Theme Of Deception In Frankenstein

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In Frankenstein and also in Dr Jekyll there is a great deal of secrecy and deception throughout the book. In Frankenstein, Mr. Utterson doesn’t know the truth about the relationship between Dr. Jekyll and Mr. Hyde, and he desperately wants to find out. Also, by withholding the scenes of Mr. Hyde’s supposedly crazy revelry, Stevenson allows our imaginations to run to wild and bizarre places. In Dr Jekyll, betrayal in the form of secrecy is one of Victor’s worst flaws. His inability to share his secret about the monster brings the destruction of those he loves. Further, this loss of family and friends causes Victor to lose his attachment to the world. Secrecy ultimately brings about his inability to save himself. In this paragraph I will show…show more content…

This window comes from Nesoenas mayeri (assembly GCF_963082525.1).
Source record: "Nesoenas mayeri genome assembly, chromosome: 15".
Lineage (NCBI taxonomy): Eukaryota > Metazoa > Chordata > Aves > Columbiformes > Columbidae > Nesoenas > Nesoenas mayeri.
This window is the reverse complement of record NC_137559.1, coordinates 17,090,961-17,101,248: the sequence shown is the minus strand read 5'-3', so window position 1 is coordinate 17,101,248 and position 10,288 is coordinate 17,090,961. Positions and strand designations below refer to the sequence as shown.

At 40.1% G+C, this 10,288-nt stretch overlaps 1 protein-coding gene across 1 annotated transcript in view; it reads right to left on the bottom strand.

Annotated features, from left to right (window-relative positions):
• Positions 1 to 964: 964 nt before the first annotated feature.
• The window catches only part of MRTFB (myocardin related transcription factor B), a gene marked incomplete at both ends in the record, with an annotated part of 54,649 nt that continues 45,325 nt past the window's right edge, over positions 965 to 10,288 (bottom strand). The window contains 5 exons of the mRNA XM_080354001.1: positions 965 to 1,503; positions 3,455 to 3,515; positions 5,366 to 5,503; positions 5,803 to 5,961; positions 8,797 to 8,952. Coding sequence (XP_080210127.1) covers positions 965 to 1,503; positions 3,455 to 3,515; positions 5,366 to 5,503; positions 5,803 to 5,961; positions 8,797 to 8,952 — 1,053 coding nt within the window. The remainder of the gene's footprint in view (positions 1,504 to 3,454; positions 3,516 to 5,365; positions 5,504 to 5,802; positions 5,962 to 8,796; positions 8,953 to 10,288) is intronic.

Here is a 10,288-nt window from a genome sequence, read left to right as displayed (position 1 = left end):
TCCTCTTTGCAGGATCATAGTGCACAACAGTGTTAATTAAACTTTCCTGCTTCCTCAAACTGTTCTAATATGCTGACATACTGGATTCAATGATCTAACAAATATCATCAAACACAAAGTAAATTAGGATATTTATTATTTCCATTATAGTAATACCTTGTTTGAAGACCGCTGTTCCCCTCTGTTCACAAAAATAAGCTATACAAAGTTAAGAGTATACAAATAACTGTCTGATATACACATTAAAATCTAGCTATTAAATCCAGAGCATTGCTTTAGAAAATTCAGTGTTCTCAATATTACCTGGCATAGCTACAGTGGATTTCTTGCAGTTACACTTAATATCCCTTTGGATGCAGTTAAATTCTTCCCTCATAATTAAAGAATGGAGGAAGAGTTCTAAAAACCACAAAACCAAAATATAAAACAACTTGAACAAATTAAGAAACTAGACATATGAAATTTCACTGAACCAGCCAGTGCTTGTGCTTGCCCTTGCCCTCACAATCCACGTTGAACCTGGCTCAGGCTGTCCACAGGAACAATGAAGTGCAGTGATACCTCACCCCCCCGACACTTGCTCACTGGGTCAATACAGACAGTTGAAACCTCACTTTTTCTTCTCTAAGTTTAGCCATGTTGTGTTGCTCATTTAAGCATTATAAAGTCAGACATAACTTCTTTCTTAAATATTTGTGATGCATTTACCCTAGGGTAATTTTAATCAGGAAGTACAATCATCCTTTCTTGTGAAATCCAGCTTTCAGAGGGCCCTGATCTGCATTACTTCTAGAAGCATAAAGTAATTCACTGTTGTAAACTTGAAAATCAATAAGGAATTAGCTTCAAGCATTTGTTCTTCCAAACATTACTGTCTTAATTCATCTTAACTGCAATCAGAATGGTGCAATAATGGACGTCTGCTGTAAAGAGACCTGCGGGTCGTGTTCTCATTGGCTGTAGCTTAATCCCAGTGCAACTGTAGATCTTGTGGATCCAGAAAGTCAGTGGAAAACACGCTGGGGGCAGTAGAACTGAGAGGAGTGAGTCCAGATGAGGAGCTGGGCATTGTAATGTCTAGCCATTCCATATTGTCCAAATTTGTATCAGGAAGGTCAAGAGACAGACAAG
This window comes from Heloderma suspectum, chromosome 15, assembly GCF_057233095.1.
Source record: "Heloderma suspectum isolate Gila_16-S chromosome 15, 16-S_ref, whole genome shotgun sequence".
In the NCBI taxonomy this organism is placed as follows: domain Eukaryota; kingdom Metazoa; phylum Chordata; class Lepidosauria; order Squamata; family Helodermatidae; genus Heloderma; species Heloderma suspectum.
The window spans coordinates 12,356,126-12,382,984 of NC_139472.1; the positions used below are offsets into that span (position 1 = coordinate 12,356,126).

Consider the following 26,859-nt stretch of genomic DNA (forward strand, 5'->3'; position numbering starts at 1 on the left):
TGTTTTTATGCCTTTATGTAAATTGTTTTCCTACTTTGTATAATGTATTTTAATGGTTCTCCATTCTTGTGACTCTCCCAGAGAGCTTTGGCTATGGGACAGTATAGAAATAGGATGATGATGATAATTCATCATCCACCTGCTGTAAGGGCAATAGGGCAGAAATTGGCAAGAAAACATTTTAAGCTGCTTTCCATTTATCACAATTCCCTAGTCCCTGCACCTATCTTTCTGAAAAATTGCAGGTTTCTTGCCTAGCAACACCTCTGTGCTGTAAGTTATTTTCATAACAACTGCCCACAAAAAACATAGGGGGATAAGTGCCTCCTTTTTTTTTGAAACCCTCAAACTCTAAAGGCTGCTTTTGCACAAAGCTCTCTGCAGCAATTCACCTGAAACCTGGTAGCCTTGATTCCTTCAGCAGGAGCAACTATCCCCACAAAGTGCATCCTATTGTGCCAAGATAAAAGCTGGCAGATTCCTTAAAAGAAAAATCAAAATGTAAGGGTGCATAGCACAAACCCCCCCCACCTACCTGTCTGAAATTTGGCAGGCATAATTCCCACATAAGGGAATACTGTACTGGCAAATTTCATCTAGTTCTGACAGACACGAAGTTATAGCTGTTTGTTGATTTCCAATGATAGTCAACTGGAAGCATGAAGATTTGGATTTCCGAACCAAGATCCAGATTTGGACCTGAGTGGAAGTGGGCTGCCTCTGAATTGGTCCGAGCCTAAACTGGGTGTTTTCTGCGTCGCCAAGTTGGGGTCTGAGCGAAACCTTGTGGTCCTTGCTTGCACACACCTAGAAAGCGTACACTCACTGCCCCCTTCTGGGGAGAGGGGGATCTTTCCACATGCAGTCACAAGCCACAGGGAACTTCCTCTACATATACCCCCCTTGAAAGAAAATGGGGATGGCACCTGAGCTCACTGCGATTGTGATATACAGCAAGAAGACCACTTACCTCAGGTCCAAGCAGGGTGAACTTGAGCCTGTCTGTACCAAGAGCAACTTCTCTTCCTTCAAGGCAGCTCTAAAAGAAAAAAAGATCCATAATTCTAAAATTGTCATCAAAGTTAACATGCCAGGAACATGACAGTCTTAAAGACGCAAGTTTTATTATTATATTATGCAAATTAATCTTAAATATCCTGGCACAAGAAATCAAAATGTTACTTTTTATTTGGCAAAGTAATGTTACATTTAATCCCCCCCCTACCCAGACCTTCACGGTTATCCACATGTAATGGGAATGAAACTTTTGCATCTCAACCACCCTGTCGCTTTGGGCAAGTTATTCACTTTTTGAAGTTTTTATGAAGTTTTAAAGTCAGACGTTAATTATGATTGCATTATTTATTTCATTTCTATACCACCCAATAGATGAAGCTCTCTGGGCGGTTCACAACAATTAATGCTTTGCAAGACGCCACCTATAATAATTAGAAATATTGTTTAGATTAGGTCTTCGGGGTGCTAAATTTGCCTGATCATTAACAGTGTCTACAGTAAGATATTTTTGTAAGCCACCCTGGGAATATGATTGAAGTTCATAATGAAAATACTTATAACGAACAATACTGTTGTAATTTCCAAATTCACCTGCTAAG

The use of deception throughout Frankenstein was the secret nature of scientific knowledge prompts Victor’s obsessive desire to go deeper in his quest for the secret of life. “I have described myself as always having been imbued with a fervent longing to penetrate the secrets of nature. In spite of the intense labour and wonderful discoveries of modern philosophers, I always came from my studies discontented and unsatisfied.” In the book Dr. Jekyll misunderstanding was used when Mr. Utterson thought that Mr. Hyde is an evil man that is ignorant, she said, “ This document had long been the lawyer's eyesore. It offended him both as a lawyer and as a lover of the sane and customary sides of life, to whom the fanciful was the immodest. And hitherto it was his ignorance of Mr. Hyde that had swelled his indignation; now, by a sudden turn, it was his knowledge. It was already bad enough when the name was but a name of which he could learn no more. It was worse when it began to be clothed upon with detestable attributes; and out of the shifting, insubstantial mists that had so long baffled his eye, there leaped up the sudden, definite presentment of a
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